The normally bustling terminals at Sky Harbor International Airport more resemble a dead suburban shopping mall these days than one of the country’s busiest travel hubs.
Last week, Sky Harbor officials reported
that passenger travel at Sky Harbor was down 47 percent in March, which is historically the airport’s busiest month.
April statistics won’t be available until the end of May. But they're expected to be worse.
Fewer travelers means fewer customers at the many stores that line Sky Harbor’s terminals. Fewer customers means places like Cartel Coffee Lab close down their airport locations.
“We basically just got to the point where the sales were not sustainable for us to keep it staffed,” said Paul Haworth, who serves as the Tempe-based chain’s director of brand.
Cartel has closed all but two of its stores, laid off 90 percent of its roughly 130-person staff, and management has taken furloughs to keep the business afloat, Haworth said. Regarding the decision to close the airport location, he cited the high rents enacted by the city, which owns Sky Harbor, as a main reason for Cartel’s decision to close it down.
As of this week, 64 restaurants and shops are closed in Terminal 4 (where Cartel was located) and 18 shops and restaurants are closed in Terminal 3, said Greg Roybal, a city of Phoenix spokesperson. Restaurants located outside of security are offering takeout only; many have also reduced their hours due to the decrease in demand.
Asked if the city was considering rent reductions at Sky Harbor in light of the COVID-19 slowdown, Roybal said, “We are still in discussions with all parties, and no agreements have been made.”
Cartel is still waiting to hear if its loan application from the Small Business Association’s Paycheck Protection Program is approved or not.
The airlines at Sky Harbor, meanwhile, aren’t currently burdened with such concerns, having already obtained their bailout
Dan Landson, who serves as a spokesperson for Southwest Airlines, tells Phoenix New Times
that the Dallas-based carrier hasn’t furloughed or laid off any of its 4,600 full- and part-time employees in Phoenix to date.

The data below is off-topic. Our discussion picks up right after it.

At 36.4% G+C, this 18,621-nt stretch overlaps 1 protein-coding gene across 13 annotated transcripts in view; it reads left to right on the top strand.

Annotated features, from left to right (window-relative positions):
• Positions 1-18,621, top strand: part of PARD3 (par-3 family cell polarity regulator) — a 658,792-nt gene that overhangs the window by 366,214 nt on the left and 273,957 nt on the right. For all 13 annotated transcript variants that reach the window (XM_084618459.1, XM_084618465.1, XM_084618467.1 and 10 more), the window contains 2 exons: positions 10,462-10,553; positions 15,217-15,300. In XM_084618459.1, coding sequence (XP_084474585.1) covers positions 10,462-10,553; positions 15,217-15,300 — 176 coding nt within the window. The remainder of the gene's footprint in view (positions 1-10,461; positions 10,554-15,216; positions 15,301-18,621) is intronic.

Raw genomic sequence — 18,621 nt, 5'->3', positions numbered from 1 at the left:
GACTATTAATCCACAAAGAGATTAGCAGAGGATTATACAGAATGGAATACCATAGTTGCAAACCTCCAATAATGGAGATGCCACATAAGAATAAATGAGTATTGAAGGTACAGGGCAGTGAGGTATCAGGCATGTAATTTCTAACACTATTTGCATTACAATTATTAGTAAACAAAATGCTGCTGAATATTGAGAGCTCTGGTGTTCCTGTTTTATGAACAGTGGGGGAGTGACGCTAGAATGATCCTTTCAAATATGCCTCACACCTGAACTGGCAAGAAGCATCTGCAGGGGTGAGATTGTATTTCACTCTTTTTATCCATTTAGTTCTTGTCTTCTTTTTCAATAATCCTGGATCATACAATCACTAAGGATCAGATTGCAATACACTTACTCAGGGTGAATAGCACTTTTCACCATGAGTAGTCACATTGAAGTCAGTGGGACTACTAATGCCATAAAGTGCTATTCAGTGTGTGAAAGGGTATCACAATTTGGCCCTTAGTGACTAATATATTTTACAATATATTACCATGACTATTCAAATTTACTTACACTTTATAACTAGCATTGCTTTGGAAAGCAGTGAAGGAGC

But the future for Southwest, the second-largest carrier at Sky Harbor by passengers carried, is nevertheless uncertain. Southwest lost $94 million in the first quarter of 2020, marking its first operating loss since 2009.
During flights, flight attendants may ask passengers not to occupy the first three and last three rows of the aircraft so as to increase social distancing from the crew jump seats. Crews also invite passengers to “space out at comfortable distances" to support social distancing, Landson said. (Southwest’s open seating policy makes this easier.)
Whereas JetBlue has mandated
that passengers and employees wear personal protective equipment on flights, Southwest is encouraging the practice.
That hasn’t stopped the coronavirus from spreading at Sky Harbor, though. Arizona’s first confirmed COVID-19 death
was a Sky Harbor employee. And last week, it was reported
that 70 American Airlines ground crew workers at Sky Harbor had tested positive for COVID-19.
Ian Petchenik, who serves as the director of communications for flight-tracking application FlightRadar24, says his tracking software projects that Sky Harbor will see somewhere between 600 and 700 flights a day in April, down from 1,400 a day in March. He expects carriers to enact much deeper cuts, in terms of flight frequencies and routes, than during the 2008 recession.
"It’s still early, but when things will get back to normal, we just don’t know," he said.